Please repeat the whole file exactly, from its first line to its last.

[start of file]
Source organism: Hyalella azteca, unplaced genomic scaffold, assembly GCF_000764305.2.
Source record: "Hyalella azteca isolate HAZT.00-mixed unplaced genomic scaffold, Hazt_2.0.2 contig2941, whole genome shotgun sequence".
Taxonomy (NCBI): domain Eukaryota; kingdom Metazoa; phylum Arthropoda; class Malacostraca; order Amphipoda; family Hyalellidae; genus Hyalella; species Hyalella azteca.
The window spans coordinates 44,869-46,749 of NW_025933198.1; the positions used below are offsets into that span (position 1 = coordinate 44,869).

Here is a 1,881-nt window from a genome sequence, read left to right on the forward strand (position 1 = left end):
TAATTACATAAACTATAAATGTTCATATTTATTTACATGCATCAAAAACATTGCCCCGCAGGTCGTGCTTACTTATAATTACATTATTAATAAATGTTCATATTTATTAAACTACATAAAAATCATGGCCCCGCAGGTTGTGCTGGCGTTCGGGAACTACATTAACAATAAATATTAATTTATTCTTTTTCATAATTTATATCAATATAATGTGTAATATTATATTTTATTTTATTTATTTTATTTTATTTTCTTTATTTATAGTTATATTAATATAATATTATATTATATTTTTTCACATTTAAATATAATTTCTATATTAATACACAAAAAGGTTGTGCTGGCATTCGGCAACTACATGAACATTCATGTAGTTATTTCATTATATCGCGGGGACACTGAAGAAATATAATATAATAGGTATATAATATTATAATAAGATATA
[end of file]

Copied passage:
Source organism: Hyalella azteca, unplaced genomic scaffold, assembly GCF_000764305.2.
Source record: "Hyalella azteca isolate HAZT.00-mixed unplaced genomic scaffold, Hazt_2.0.2 contig2941, whole genome shotgun sequence".
Taxonomy (NCBI): domain Eukaryota; kingdom Metazoa; phylum Arthropoda; class Malacostraca; order Amphipoda; family Hyalellidae; genus Hyalella; species Hyalella azteca.
The window spans coordinates 44,869-46,749 of NW_025933198.1; the positions used below are offsets into that span (position 1 = coordinate 44,869).

Here is a 1,881-nt window from a genome sequence, read left to right on the forward strand (position 1 = left end):
TAATTACATAAACTATAAATGTTCATATTTATTTACATGCATCAAAAACATTGCCCCGCAGGTCGTGCTTACTTATAATTACATTATTAATAAATGTTCATATTTATTAAACTACATAAAAATCATGGCCCCGCAGGTTGTGCTGGCGTTCGGGAACTACATTAACAATAAATATTAATTTATTCTTTTTCATAATTTATATCAATATAATGTGTAATATTATATTTTATTTTATTTATTTTATTTTATTTTCTTTATTTATAGTTATATTAATATAATATTATATTATATTTTTTCACATTTAAATATAATTTCTATATTAATACACAAAAAGGTTGTGCTGGCATTCGGCAACTACATGAACATTCATGTAGTTATTTCATTATATCGCGGGGACACTGAAGAAATATAATATAATAGGTATATAATATTATAATAAGATATA